November 2015: Brain, Behavior, and Immunity
U B Nurmatov, E Rhatigan, F E R Simons, A Sheikh
BACKGROUND: Primary mast cell activation syndromes (MCAS) are a group of disorders presenting with symptoms of mast cell mediator release. OBJECTIVES: To assess the effectiveness and safety of orally administered H1 -antihistamines in the treatment of primary MCAS compared with placebo and other pharmacologic treatments. METHODS: We systematically searched five databases and three trial repositories and contacted an international panel of experts to identify published and unpublished trials...
September 2015: Allergy
Lawrence B Afrin, Frank M Cichocki, Kamal Patel, Gerhard J Molderings
Mast cell (MC) activation syndrome (MCAS) is a recently recognized, likely prevalent collection of heterogeneous illnesses of inappropriate MC activation with little to no MC neoplasia likely driven by heterogeneous patterns of constitutively activating mutations in MC regulatory elements including various tyrosine kinases (TKs, dominantly KIT). MCAS typically presents as chronic multisystem polymorbidity of generally inflammatory ± allergic theme. As with indolent systemic mastocytosis (SM), treatment of MCAS focuses more against MC mediators than MC neoplasia, but some cases prove refractory even to the TK inhibitor (TKI) imatinib reported useful both in uncommon SM cases not bearing SM's usual imatinib-resistant KIT-D816V mutation and in some cases of MCAS (which rarely bears KIT-D816V)...
December 2015: European Journal of Haematology
Milda Vysniauskaite, Hans-Jörg Hertfelder, Johannes Oldenburg, Peter Dreßen, Stefan Brettner, Jürgen Homann, Gerhard J Molderings
Diagnosis of mast cell activation disease (MCAD), i.e. systemic mastocytosis (SM) and idiopathic systemic mast cell activation syndrome (MCAS), usually requires demonstration of increased mast cell (MC) mediator release. Since only a few MC mediators are currently established as biomarkers of MCAD, the sensitivity of plasma heparin level (pHL) as an indicator of increased MC activation was compared with that of serum tryptase, chromogranin A and urinary N-methylhistamine levels in 257 MCAD patients. Basal pHL had a sensitivity of 41% in MCAS patients and 27% in SM patients...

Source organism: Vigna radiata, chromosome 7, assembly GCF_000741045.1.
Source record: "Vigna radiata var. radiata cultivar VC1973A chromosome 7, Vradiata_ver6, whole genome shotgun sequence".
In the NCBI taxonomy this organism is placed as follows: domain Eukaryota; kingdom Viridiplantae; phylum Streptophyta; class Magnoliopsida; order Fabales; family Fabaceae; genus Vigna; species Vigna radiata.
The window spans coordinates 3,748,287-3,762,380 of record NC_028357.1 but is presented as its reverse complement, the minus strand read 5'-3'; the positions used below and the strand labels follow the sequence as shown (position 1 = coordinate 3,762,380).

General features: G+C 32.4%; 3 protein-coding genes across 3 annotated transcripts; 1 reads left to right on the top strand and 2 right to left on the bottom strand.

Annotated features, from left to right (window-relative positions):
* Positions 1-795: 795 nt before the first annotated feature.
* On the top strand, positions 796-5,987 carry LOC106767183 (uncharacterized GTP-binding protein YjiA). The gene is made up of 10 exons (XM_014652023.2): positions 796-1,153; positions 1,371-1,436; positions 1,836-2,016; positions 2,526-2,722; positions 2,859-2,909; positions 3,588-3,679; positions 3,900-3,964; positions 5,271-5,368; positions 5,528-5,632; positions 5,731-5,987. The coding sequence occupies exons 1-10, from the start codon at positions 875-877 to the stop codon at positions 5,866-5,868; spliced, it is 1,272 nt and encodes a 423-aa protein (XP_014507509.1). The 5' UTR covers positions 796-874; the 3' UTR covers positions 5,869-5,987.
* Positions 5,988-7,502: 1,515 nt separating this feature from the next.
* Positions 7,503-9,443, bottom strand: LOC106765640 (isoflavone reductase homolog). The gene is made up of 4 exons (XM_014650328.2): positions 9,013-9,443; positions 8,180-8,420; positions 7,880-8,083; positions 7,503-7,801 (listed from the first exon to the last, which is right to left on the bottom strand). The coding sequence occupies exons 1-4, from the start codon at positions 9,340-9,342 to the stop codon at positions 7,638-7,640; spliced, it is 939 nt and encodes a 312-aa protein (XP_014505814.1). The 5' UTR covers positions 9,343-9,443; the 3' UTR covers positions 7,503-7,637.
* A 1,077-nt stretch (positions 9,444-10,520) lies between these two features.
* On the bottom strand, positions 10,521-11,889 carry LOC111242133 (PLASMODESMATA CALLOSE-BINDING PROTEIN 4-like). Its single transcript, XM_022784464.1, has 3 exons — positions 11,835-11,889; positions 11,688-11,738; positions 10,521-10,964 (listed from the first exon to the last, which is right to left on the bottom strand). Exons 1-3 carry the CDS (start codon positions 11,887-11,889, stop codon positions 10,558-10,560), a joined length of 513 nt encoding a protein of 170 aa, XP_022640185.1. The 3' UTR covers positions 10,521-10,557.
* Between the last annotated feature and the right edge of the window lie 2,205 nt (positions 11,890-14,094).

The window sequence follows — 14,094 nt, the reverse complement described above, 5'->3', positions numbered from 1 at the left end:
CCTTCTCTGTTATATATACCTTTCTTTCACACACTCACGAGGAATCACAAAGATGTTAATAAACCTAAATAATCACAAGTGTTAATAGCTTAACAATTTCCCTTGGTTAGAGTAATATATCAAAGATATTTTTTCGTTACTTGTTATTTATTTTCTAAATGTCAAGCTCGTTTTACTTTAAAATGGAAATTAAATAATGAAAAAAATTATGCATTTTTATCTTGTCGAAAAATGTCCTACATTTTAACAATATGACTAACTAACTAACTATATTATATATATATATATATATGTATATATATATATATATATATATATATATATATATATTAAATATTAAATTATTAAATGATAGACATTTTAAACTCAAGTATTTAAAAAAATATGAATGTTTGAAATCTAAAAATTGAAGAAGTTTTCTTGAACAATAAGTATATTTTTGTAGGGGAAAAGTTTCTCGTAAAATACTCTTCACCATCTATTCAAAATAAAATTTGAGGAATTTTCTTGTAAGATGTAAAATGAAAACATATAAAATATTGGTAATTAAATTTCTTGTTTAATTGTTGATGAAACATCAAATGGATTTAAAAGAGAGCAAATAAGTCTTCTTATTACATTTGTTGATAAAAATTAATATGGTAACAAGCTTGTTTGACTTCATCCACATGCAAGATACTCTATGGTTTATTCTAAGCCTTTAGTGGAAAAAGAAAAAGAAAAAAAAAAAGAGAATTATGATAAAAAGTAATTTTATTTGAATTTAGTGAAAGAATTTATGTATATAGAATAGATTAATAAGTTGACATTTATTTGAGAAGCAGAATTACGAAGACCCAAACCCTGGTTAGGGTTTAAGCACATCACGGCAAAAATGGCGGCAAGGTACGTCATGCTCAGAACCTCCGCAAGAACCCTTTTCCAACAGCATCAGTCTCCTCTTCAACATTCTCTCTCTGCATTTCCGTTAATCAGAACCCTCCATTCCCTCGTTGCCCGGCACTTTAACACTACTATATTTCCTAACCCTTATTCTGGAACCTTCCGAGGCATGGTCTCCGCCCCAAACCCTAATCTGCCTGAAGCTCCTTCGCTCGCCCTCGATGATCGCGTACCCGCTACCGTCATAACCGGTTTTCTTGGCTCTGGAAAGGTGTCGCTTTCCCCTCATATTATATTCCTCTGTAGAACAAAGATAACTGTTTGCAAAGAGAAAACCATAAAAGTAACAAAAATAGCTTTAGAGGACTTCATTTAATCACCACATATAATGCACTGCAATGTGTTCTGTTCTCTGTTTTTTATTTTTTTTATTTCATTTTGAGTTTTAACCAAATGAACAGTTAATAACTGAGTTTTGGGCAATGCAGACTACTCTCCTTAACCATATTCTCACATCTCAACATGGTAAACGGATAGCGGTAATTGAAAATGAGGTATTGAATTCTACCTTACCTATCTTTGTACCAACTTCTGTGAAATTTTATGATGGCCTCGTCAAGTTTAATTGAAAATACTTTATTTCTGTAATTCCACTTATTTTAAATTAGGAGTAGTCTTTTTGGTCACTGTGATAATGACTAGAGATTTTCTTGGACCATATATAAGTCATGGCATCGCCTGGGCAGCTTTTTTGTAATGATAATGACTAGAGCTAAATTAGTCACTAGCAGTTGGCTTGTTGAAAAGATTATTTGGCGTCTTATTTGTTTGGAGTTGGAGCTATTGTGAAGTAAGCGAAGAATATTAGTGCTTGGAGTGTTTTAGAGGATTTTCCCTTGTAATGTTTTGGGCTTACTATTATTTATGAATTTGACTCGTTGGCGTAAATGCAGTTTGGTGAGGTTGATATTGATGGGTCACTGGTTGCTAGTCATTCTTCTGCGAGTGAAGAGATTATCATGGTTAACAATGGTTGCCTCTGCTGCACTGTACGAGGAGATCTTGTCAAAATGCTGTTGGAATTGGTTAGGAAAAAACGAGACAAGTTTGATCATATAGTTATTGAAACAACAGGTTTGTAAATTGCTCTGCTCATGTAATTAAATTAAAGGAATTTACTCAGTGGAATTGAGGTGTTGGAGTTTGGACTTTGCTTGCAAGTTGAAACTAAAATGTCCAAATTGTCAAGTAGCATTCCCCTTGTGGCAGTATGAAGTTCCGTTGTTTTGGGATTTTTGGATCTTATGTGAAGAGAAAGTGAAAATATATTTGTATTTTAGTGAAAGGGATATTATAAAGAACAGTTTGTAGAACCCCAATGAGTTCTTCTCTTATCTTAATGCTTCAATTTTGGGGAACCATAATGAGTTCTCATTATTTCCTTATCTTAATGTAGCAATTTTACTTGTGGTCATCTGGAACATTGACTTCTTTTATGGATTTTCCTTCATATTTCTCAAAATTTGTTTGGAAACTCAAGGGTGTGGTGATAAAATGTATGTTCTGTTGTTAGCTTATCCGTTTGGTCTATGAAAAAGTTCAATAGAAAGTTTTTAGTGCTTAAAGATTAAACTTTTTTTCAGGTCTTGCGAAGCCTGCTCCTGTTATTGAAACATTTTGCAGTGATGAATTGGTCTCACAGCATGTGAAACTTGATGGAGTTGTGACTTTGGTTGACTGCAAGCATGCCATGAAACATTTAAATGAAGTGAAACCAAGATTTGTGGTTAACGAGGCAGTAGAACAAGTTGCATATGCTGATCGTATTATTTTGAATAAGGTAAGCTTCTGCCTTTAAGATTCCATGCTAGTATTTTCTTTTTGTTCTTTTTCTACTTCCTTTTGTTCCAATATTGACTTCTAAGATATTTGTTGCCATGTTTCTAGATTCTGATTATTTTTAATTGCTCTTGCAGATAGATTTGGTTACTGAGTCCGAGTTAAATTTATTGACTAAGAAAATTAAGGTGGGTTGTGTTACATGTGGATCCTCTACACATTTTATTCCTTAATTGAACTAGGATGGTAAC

2015: PloS One
Lawrence B Afrin, Alexander Khoruts
PURPOSE: This article reviews the diagnostically challenging presentation of mast cell activation disease (MCAD) and current thoughts regarding interactions between microbiota and MCs. METHODS: A search for all studies on interactions between mast cells, mast cell activation disease, and microbiota published on and between 1960 and 2015 was conducted using the search terms mast cell, mastocyte, mastocytosis, mast cell activation, mast cell activation disease, mast cell activation syndrome, microbiome, microbiota...
May 1, 2015: Clinical Therapeutics
James L Kuhlen, Yamini V Virkud
Idiopathic anaphylaxis (IA) is a life-threatening allergic disease and the most common diagnosis given to patients following an anaphylactic event. The inability of the healthcare provider and the patient to identify the trigger for anaphylaxis makes standard allergen avoidance measures ineffectual. IA is diagnosed after other causes of anaphylaxis have been excluded. Mast cell activation syndromes (MCAS), mastocytosis, IgE to galactose-alpha-1,3-galactose (α-gal), and certain medications have recently been recognized as causes of anaphylaxis that were previously labeled idiopathic...